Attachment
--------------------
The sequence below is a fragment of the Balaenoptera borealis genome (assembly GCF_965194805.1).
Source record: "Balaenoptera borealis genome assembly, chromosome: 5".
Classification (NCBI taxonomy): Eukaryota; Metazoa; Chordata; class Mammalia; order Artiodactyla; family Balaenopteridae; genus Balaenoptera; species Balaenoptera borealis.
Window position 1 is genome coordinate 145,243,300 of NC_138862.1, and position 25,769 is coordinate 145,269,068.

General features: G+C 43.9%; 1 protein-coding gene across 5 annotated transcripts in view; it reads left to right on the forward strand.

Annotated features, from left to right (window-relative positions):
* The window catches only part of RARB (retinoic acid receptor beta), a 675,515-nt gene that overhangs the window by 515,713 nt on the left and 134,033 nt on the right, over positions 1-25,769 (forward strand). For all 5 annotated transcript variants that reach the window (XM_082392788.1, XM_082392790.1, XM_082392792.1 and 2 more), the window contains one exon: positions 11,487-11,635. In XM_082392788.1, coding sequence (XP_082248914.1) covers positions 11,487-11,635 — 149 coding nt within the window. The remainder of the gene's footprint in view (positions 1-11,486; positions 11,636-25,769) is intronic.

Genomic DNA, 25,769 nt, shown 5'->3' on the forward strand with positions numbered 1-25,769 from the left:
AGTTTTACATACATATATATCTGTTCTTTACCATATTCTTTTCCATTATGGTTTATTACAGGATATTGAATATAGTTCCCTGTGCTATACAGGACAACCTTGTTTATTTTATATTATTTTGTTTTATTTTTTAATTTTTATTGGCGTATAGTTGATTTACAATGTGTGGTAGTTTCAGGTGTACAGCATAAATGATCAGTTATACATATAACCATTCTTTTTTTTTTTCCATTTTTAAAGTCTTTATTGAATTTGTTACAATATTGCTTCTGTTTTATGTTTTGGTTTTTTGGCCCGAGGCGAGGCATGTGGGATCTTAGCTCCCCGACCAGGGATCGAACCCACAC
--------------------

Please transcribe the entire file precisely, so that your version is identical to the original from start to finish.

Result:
The sequence below is a fragment of the Balaenoptera borealis genome (assembly GCF_965194805.1).
Source record: "Balaenoptera borealis genome assembly, chromosome: 5".
Classification (NCBI taxonomy): Eukaryota; Metazoa; Chordata; class Mammalia; order Artiodactyla; family Balaenopteridae; genus Balaenoptera; species Balaenoptera borealis.
Window position 1 is genome coordinate 145,243,300 of NC_138862.1, and position 25,769 is coordinate 145,269,068.

General features: G+C 43.9%; 1 protein-coding gene across 5 annotated transcripts in view; it reads left to right on the forward strand.

Annotated features, from left to right (window-relative positions):
* The window catches only part of RARB (retinoic acid receptor beta), a 675,515-nt gene that overhangs the window by 515,713 nt on the left and 134,033 nt on the right, over positions 1-25,769 (forward strand). For all 5 annotated transcript variants that reach the window (XM_082392788.1, XM_082392790.1, XM_082392792.1 and 2 more), the window contains one exon: positions 11,487-11,635. In XM_082392788.1, coding sequence (XP_082248914.1) covers positions 11,487-11,635 — 149 coding nt within the window. The remainder of the gene's footprint in view (positions 1-11,486; positions 11,636-25,769) is intronic.

Genomic DNA, 25,769 nt, shown 5'->3' on the forward strand with positions numbered 1-25,769 from the left:
AGTTTTACATACATATATATCTGTTCTTTACCATATTCTTTTCCATTATGGTTTATTACAGGATATTGAATATAGTTCCCTGTGCTATACAGGACAACCTTGTTTATTTTATATTATTTTGTTTTATTTTTTAATTTTTATTGGCGTATAGTTGATTTACAATGTGTGGTAGTTTCAGGTGTACAGCATAAATGATCAGTTATACATATAACCATTCTTTTTTTTTTTCCATTTTTAAAGTCTTTATTGAATTTGTTACAATATTGCTTCTGTTTTATGTTTTGGTTTTTTGGCCCGAGGCGAGGCATGTGGGATCTTAGCTCCCCGACCAGGGATCGAACCCACAC